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Van Gogh-Goghs Demand Elian Gonzalez Be Returned

LOS ANGELES (Miami Picayune) Apr. 10, 2000---- Los Angeles-based sketch comedy group the Van Gogh-Goghs today demanded that six-year-old Cuban refugee Elian Gonzales be immediately taken from the custody of his family members in Miami and returned to the ocean from which he was plucked in late November.

"As I learned from my mom, the only right thing to do is just put him back where we found him," said group member Galen Black. "If the Coast Guard hadn't picked him up and started playing with him, he never would have followed us home and we never would have had all these problems in the first place."

Other members of the group were more concerned with the political ramifications of Gonzalez remaining in the United States.

"The boy from the sea must be returned to the sea," Van Gogh-Gogh political advisor Rob Terrell said. "The best way to help the citizens of Atlantis and get rid of the dictator King Aquaman is not via a shortsighted embargo and accepting any refugees, but through a complete reformulation of American-Atlantean policy to one of constructive engagement."

"In addition, by keeping Gonzalez, we run the risk of enraging Neptune, God of the Ocean," Van Gogh-Gogh spiritual advisor Jason Torchinsky said. "He may smite us with his mighty trident or unleash the dread Leviathan from the inky depths upon us!"

While the group was unified in their call for the boy's release, several members worried about Gonzalez's future and how his stint on dry land may affect his reintegration into Atlantean society.,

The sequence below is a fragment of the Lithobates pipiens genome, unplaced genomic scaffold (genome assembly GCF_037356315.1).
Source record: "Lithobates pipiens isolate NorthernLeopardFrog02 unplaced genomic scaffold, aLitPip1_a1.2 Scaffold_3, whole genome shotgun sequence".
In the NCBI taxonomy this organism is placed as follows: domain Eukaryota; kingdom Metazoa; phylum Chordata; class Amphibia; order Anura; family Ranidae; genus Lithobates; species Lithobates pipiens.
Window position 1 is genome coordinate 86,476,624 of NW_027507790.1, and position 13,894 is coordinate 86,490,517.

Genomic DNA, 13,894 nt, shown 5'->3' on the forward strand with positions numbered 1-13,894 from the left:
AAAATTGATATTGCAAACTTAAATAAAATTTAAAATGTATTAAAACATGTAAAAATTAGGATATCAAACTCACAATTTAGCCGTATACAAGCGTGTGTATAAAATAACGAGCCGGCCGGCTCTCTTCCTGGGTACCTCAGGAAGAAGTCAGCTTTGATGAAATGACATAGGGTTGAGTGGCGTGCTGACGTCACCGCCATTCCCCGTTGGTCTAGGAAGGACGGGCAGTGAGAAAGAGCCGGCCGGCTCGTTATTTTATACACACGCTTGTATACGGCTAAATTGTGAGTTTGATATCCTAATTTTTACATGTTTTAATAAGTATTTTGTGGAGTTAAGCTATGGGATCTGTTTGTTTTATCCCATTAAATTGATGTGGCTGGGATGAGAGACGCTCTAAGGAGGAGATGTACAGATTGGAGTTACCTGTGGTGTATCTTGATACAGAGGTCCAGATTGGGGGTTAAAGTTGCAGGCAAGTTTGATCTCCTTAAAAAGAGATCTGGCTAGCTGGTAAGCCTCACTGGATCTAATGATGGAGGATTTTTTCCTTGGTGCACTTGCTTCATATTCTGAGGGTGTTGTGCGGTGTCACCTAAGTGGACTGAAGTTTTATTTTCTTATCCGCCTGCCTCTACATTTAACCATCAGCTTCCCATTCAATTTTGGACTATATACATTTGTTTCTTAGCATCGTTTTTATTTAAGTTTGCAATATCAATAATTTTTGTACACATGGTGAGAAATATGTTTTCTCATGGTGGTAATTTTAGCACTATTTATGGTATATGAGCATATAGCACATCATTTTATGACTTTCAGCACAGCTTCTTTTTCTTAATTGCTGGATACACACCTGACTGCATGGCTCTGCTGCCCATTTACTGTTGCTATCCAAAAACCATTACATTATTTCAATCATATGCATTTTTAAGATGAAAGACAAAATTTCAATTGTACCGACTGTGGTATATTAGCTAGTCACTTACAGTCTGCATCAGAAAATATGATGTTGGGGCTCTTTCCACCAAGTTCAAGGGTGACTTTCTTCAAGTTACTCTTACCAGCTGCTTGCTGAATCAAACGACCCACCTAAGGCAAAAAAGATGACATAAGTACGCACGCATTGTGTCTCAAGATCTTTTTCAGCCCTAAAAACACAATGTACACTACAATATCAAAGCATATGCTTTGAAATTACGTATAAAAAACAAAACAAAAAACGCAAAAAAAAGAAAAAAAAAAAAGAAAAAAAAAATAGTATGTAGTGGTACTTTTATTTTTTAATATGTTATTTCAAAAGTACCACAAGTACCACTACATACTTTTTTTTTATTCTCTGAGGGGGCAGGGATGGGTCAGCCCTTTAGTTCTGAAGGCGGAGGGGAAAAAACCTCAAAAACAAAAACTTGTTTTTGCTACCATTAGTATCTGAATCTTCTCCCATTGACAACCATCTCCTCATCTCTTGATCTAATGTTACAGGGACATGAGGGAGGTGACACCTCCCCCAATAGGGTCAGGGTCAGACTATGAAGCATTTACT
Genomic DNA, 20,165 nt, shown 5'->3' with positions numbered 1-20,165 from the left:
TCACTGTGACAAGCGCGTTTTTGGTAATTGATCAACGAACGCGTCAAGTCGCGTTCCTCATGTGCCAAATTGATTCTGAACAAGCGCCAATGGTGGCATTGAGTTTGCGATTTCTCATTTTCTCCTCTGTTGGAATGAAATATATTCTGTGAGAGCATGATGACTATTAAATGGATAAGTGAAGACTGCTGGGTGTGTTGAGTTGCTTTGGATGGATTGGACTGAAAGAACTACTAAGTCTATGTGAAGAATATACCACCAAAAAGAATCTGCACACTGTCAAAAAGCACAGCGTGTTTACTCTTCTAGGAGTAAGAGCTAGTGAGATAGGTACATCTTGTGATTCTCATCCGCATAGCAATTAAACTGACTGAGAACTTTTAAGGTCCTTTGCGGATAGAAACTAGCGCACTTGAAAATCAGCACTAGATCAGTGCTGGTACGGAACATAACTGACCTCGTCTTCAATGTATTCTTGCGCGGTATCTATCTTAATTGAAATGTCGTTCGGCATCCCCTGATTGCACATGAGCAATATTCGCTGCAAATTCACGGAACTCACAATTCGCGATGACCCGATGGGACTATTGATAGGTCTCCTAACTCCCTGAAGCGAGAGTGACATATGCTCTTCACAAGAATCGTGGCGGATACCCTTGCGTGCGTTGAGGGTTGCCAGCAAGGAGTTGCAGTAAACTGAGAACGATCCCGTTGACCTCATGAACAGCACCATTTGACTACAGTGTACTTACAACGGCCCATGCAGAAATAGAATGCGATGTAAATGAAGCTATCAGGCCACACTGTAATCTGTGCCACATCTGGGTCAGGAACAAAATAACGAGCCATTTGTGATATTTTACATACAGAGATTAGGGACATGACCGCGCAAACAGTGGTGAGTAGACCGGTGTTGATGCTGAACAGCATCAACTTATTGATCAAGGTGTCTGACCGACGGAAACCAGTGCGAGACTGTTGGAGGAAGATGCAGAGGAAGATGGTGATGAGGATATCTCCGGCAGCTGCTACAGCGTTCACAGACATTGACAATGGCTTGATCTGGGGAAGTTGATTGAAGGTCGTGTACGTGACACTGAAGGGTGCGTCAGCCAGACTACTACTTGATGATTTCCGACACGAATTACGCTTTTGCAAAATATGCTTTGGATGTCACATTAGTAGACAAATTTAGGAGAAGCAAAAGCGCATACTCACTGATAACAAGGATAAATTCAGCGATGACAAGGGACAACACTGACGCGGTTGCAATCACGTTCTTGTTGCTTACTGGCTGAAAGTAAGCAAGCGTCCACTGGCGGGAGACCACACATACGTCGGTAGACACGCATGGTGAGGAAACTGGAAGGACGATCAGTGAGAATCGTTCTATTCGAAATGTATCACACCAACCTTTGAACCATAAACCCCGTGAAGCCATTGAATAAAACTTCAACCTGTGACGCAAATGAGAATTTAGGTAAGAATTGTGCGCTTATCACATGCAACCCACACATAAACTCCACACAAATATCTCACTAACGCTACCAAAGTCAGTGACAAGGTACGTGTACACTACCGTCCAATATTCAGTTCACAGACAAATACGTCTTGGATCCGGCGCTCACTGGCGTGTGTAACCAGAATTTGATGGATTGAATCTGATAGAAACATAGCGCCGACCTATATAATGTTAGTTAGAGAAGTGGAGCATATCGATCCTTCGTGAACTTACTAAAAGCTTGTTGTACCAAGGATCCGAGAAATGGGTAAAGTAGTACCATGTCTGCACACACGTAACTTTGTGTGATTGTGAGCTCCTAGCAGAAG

"While our knowledge of mermaids is skimpy, our best data suggests if the mer-boy stays too long on dry land, he may lose the ability to transform his legs back into a fish's tail," Van Gogh-Gogh xenobiologist T. Mike Childs said. "Worse, he now has our smell on him. His own kind may be reluctant to accept him back. We can only pray that it is not too late."

Group member Charles Rempel claimed the controversy over the boy was merely a byproduct of the Florida Atlantean-American community's political clout.

"It's all political," Rempel said. "They go on about King Aquaman being a fearsome tyrant, but this is about returning a boy to his father. Or rather, a mer-boy to his mer-father. If Gonzalez had come from some other underwater nation, such as Lemuria or Mu, he'd have been deported so fast it would have made your head swim."

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